05/28/2008

WVU honors neurologist Dr. Ludwig Gutmann 

Chair of Neurology dedication on May 29

MORGANTOWN, W.Va. –  The West Virginia University School of Medicine has established the Ludwig Gutmann Chair of Neurology to honor Ludwig Gutmann, M.D., who was instrumental in building the academic and clinical program in neurology at WVU. The dedication, which is open to the public, is scheduled for noon May 29 in the Learning Center auditorium in the Health Sciences Center.

Dr. Gutmann served as chair of the Department of Neurology for 28 years.  He came to WVU in 1966 after completing his fellowship training at the Mayo Clinic. Dr. Gutmann is currently Hazel Ruby McQuain Professor of Neurology. He also is a professor of physiology.  He has published more than 168 scientific articles and served in a number of professional posts, including director and vice president of the American Board of Psychiatry and Neurology.

Gutmann, a major donor among others who contributed to the $1.5 million chair, said in an interview in 2007, “The things that made me stay were the fact that I really felt I was doing something important, something useful, that it really was an exciting place to practice medicine and an exciting place to help patients.”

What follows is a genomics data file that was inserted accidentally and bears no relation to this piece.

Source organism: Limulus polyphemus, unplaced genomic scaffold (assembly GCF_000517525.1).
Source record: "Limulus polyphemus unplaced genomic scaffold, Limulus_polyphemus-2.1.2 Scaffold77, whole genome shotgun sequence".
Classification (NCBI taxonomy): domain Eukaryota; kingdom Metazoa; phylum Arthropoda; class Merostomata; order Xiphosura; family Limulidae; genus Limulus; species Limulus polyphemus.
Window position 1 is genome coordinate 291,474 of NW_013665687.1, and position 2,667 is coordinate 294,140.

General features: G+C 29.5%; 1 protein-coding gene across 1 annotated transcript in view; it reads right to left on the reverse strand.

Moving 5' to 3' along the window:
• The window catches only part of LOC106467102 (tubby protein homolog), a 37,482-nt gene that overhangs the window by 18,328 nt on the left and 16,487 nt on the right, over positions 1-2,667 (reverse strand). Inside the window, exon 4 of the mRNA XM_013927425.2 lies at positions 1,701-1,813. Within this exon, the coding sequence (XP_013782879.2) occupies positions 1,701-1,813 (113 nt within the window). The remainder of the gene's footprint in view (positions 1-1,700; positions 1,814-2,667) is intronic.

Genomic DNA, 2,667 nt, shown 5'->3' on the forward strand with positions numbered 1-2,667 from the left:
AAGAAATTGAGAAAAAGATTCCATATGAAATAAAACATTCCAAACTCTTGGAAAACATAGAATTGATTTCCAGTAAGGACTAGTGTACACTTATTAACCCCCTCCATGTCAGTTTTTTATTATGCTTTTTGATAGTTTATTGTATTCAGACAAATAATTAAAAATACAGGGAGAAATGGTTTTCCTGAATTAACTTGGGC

Specialists in WVU’s outpatient neurology clinics see about 2,500 new patients each year, in addition to approximately 9,800 returning patients, with some 1,000 adult patients admitted for hospital care. Board-certified neurologists offer therapies for diseases of the brain, spinal cord, nerves and muscles, including stroke, epilepsy, neuromuscular diseases and movement disorders.

“Half of the neurologists in West Virginia have been touched by our department. They are graduates of our medical school or our fellowship programs – or they are our own full-time faculty or residents at WVU,” said John F. Brick, M.D., professor and chair of the WVU Department of Neurology.  “I think this is extremely impressive. Dr. Gutmann is the father of the department. I think the people of West Virginia owe him a debt of gratitude, because stroke is a major killer in this country, and neurologists are instrumental in improving the health of stroke victims.”

An endowed chair is a position, funded by income from donor gifts, created to honor extraordinary academic achievement and to recruit and retain distinguished scholars. Recruitment of a scholar to fill the Gutmann chair will take place in the future.

For more information on the WVU Healthcare and neurology, visit http://health.wvu.edu/services/neurology/index.aspx.                                                

- WVU -


08-091
For more information:
Andrea Brunais, HSC News Service, (304) 293-7087
brunaisa@wvuh.com
ab: 05-27-08

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